Army pack train bringing supplies /

This film highlights the role of the United States Army in transporting supplies following the 1906 earthquake and fire in San Francisco. The Army's relief operations headquarters was at their base, the Presidio, outside the burned part of the city. The Army played a major role in relief and re...

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Corporate Authors: Kleine (George) Collection (Library of Congress)
Thomas A. Edison, Inc.
Format: Movie Electronic
Language:English
Published:United States : Thomas A. Edison, Inc., 1906.
Series:American history in video.
Subjects:
Online Access:Alexander Street Press, American History in Video Available to current RMU students, faculty, and staff. Click here for full text.
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Summary:This film highlights the role of the United States Army in transporting supplies following the 1906 earthquake and fire in San Francisco. The Army's relief operations headquarters was at their base, the Presidio, outside the burned part of the city. The Army played a major role in relief and refugee operations. In the first weeks after the fire, food, water, tents, blankets, medical supplies, and hay for horses, were the principal needs. To pay for these supplies, Congress appropriated nearly $2.5 million in emergency aid for San Francisco. An estimated 300,000 people were camped out in late April, but the number had dropped to 25,000 by July, and emergency relief switched to long-term care in the substantial camps of "earthquake cottages."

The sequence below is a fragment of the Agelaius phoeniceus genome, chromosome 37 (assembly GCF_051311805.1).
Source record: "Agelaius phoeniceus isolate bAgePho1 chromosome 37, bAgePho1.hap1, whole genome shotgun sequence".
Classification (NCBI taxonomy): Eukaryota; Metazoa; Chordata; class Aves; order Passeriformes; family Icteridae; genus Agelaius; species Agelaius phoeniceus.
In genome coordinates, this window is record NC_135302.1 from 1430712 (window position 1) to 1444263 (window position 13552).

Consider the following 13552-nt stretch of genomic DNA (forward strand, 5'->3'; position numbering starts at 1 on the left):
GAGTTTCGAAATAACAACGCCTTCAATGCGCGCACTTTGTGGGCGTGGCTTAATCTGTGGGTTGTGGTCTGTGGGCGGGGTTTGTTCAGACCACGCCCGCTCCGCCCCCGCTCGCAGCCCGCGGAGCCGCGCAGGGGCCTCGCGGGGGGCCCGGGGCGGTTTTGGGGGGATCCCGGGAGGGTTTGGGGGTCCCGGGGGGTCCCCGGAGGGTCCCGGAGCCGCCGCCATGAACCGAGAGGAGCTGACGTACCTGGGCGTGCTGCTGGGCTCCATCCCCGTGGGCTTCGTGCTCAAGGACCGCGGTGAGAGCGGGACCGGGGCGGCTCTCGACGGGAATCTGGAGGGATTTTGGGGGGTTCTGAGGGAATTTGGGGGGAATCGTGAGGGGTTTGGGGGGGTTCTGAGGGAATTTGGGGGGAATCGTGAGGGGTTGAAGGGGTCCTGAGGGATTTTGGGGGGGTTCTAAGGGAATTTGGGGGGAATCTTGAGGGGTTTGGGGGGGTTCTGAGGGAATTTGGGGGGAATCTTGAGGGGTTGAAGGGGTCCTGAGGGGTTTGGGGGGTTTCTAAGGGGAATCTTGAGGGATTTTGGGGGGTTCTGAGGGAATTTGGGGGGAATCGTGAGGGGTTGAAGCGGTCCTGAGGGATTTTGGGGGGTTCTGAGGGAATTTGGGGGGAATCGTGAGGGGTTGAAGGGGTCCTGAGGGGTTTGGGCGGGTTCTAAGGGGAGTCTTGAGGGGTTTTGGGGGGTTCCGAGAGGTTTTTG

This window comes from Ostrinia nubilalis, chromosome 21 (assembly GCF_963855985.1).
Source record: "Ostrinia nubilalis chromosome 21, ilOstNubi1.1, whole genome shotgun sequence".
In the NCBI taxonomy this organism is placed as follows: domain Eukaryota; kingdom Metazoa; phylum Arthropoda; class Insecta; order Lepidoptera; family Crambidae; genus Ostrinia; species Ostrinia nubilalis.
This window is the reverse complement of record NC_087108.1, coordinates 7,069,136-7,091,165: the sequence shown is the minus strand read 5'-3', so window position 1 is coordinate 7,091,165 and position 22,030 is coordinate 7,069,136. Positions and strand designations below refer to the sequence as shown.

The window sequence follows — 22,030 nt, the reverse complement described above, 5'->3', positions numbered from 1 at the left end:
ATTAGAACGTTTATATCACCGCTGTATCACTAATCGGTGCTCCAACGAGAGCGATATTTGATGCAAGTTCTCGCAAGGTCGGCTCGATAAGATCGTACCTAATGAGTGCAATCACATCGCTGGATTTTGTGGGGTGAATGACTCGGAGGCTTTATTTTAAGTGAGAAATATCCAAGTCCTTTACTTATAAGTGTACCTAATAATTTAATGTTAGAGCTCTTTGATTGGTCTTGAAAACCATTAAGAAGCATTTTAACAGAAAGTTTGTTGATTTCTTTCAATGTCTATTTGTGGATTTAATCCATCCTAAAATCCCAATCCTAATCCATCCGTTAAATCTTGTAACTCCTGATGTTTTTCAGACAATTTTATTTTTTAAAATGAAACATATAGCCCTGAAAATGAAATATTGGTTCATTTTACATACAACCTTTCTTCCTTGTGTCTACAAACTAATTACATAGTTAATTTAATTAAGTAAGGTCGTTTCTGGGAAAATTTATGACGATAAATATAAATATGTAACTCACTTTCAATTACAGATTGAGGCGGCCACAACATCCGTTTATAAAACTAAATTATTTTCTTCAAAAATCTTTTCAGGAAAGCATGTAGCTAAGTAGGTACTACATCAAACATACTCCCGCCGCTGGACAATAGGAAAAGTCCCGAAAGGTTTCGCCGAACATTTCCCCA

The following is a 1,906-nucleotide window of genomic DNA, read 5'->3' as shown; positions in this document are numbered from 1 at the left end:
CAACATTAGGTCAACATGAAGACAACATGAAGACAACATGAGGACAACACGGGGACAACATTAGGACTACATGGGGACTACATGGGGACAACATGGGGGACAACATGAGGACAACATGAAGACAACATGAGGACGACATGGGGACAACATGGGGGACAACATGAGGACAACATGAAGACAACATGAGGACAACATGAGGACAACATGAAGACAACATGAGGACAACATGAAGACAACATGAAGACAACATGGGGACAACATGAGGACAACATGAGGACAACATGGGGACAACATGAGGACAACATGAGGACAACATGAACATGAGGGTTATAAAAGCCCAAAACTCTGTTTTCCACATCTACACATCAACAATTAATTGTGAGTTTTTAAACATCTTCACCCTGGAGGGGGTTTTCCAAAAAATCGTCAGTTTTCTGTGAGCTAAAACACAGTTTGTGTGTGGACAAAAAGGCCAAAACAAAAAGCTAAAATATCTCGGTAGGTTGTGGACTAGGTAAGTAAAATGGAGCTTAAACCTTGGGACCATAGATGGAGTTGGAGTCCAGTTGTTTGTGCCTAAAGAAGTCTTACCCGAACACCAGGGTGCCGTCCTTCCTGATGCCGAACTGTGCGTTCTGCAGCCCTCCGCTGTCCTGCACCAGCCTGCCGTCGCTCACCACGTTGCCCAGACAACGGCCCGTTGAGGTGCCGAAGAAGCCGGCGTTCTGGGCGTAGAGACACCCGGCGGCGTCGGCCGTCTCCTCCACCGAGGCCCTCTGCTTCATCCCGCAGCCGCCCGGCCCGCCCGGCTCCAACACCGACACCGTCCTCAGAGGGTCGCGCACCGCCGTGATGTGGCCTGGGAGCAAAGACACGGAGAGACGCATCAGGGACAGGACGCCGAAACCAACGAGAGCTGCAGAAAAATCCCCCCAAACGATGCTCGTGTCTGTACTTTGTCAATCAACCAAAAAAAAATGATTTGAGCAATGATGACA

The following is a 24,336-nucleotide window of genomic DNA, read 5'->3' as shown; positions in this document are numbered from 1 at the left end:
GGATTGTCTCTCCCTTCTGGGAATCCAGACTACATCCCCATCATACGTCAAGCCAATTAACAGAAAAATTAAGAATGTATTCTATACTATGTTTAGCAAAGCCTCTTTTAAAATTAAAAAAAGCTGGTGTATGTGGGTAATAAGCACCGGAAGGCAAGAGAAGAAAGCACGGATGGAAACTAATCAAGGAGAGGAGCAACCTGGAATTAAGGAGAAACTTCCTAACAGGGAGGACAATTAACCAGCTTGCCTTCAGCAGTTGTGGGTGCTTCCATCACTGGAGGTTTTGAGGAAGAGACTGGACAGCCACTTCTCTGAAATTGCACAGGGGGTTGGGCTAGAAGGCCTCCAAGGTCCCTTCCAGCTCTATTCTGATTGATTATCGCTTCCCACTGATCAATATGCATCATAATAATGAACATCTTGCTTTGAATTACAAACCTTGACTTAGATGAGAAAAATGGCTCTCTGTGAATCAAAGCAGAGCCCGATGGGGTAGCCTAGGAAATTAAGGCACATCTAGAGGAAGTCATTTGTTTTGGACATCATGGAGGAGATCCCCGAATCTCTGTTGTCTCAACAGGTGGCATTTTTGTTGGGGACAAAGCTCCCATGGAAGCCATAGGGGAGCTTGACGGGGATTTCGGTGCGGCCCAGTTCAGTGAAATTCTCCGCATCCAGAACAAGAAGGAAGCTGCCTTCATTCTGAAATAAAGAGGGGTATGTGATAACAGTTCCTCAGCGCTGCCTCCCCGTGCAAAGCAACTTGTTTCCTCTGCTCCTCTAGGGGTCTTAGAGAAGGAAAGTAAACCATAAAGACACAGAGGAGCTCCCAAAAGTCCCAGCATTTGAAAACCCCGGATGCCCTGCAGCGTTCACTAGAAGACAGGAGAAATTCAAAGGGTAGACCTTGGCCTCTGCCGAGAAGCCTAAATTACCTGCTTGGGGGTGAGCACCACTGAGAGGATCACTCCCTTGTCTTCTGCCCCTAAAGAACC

The following is a scene-by-scene description of the film: [Frame: 0276] The first segment shows a series of loaded mule trains, guided by mules and horses. Many soldiers ride two-to-a-horse (or mule), possibly to facilitate quick unloading of supplies. Note the "Rough Rider"--Style hats worn by many of the men. The dusty location is unclear; if the tower in the right distance is St. Boniface Church, the view could be west on Golden Gate Avenue from Van Ness Avenue. Note the young soldier approaching the camera [1093]. [1843] The second scene shows what are probably the same mule trains passing through an unburnt neighborhood. The row of Victorian homes, the distant slope, and the church on the hill suggest a possible view east on Geary Street from near Webster Street. If the location is correct, the supplies could be headed for the Hamilton Park refugee camp or for the Presidio supply center. Pack trains such as this were the quickest and most efficient method of transporting large amounts of supplies through the hilly and rubble-filled streets west of the docks.
Physical Description:1 online resource (1 electronic resource (2 min.))